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Ohio Corn Could Be Piled High

Corn harvest
United Soybean Board
Flickr/Creative Commons

The Midwestern corn harvest is just getting underway, and the region is predicting record corn crops. That means depressed prices for producers—and possibly, trouble with getting that corn where it needs to go.

USDA’s monthly forecast has the coming harvest at 14.4 billion bushels, which will be a record amount if it comes to fruition. The prediction is already driving prices down and worrying some farmers. Storage as well as train and truck transportation could end up at capacity.

“If we get full and have to shut down, the producers just have to stop their farm storage,” says Kim Holsapple, who runs a grain elevator and shipping company in Effingham, Illinois. He says if trains get completely booked, that would have a ripple effect. “Most [farms] have some farm storage at home but not to handle the size of crop that we got this year.”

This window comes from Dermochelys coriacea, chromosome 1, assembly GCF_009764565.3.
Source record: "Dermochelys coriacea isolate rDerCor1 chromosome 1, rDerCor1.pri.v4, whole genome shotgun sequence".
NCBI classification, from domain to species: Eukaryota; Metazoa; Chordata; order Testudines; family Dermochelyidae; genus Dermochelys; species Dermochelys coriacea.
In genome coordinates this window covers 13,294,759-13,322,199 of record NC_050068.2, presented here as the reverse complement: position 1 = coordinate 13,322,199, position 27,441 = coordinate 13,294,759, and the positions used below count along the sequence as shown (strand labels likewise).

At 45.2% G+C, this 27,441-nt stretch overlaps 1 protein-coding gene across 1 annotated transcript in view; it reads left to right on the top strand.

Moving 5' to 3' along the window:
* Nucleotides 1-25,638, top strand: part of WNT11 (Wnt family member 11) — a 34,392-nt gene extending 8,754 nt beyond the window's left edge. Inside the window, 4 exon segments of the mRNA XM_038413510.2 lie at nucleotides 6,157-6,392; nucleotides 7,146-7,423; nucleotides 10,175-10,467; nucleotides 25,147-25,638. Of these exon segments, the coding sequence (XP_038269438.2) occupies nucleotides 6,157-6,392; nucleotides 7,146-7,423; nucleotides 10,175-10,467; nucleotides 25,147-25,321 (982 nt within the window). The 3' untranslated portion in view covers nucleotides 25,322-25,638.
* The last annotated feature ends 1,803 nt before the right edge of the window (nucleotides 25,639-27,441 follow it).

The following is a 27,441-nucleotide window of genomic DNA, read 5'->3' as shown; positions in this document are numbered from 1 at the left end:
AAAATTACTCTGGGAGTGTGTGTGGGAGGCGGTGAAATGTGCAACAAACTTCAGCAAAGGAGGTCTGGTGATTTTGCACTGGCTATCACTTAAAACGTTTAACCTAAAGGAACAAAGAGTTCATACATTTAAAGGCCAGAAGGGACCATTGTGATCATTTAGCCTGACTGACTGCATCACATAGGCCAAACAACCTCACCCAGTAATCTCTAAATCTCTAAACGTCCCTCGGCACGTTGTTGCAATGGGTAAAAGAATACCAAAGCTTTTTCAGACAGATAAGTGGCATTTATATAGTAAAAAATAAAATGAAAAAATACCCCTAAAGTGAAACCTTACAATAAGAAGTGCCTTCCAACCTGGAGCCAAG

Elevators from Ohio to the Dakotas are already arranging to store extra corn in piles on the ground. And it could be more than corn: soybeans are also projected to have a record yield after great growing conditions across a lot of the Midwest.

The goods get shipped around the country for feed, food and ethanol, but a lot of trains are busy shipping a higher-value commodity: oil from North Dakota.

Lewis Wallace is WYSO's managing editor, substitute host and economics reporter. Follow him @lewispants.